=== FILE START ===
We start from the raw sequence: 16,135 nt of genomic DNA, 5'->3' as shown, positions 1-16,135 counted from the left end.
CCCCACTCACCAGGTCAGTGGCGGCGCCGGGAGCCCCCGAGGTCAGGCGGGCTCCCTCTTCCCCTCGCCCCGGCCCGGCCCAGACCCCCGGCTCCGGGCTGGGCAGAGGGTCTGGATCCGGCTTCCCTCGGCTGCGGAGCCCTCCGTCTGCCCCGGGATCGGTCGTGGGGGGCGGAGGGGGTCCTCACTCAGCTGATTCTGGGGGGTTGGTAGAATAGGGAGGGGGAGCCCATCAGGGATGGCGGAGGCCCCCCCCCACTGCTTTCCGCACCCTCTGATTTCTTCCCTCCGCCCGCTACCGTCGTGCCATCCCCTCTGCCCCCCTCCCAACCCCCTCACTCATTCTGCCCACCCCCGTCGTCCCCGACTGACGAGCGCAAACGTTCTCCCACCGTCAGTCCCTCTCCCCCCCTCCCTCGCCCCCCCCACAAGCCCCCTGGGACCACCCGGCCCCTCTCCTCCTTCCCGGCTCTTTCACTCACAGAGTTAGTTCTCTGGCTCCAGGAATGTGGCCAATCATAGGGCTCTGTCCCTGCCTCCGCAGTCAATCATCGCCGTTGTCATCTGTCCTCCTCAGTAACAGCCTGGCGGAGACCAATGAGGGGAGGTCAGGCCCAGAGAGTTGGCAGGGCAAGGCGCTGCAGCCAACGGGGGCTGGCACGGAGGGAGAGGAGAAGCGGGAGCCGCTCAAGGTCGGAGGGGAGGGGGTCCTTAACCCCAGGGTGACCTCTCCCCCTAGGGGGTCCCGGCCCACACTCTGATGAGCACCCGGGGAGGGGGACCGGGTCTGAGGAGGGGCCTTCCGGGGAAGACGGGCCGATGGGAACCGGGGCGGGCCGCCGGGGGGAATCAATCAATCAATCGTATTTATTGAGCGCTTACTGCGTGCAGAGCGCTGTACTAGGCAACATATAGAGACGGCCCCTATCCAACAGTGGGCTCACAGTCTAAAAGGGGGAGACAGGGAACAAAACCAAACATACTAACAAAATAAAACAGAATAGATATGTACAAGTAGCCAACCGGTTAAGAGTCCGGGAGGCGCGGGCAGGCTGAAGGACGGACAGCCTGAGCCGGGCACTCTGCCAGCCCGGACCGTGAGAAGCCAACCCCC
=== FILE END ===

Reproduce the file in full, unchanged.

We start from the raw sequence: 16,135 nt of genomic DNA, 5'->3' as shown, positions 1-16,135 counted from the left end.
CCCCACTCACCAGGTCAGTGGCGGCGCCGGGAGCCCCCGAGGTCAGGCGGGCTCCCTCTTCCCCTCGCCCCGGCCCGGCCCAGACCCCCGGCTCCGGGCTGGGCAGAGGGTCTGGATCCGGCTTCCCTCGGCTGCGGAGCCCTCCGTCTGCCCCGGGATCGGTCGTGGGGGGCGGAGGGGGTCCTCACTCAGCTGATTCTGGGGGGTTGGTAGAATAGGGAGGGGGAGCCCATCAGGGATGGCGGAGGCCCCCCCCCACTGCTTTCCGCACCCTCTGATTTCTTCCCTCCGCCCGCTACCGTCGTGCCATCCCCTCTGCCCCCCTCCCAACCCCCTCACTCATTCTGCCCACCCCCGTCGTCCCCGACTGACGAGCGCAAACGTTCTCCCACCGTCAGTCCCTCTCCCCCCCTCCCTCGCCCCCCCCACAAGCCCCCTGGGACCACCCGGCCCCTCTCCTCCTTCCCGGCTCTTTCACTCACAGAGTTAGTTCTCTGGCTCCAGGAATGTGGCCAATCATAGGGCTCTGTCCCTGCCTCCGCAGTCAATCATCGCCGTTGTCATCTGTCCTCCTCAGTAACAGCCTGGCGGAGACCAATGAGGGGAGGTCAGGCCCAGAGAGTTGGCAGGGCAAGGCGCTGCAGCCAACGGGGGCTGGCACGGAGGGAGAGGAGAAGCGGGAGCCGCTCAAGGTCGGAGGGGAGGGGGTCCTTAACCCCAGGGTGACCTCTCCCCCTAGGGGGTCCCGGCCCACACTCTGATGAGCACCCGGGGAGGGGGACCGGGTCTGAGGAGGGGCCTTCCGGGGAAGACGGGCCGATGGGAACCGGGGCGGGCCGCCGGGGGGAATCAATCAATCAATCGTATTTATTGAGCGCTTACTGCGTGCAGAGCGCTGTACTAGGCAACATATAGAGACGGCCCCTATCCAACAGTGGGCTCACAGTCTAAAAGGGGGAGACAGGGAACAAAACCAAACATACTAACAAAATAAAACAGAATAGATATGTACAAGTAGCCAACCGGTTAAGAGTCCGGGAGGCGCGGGCAGGCTGAAGGACGGACAGCCTGAGCCGGGCACTCTGCCAGCCCGGACCGTGAGAAGCCAACCCCC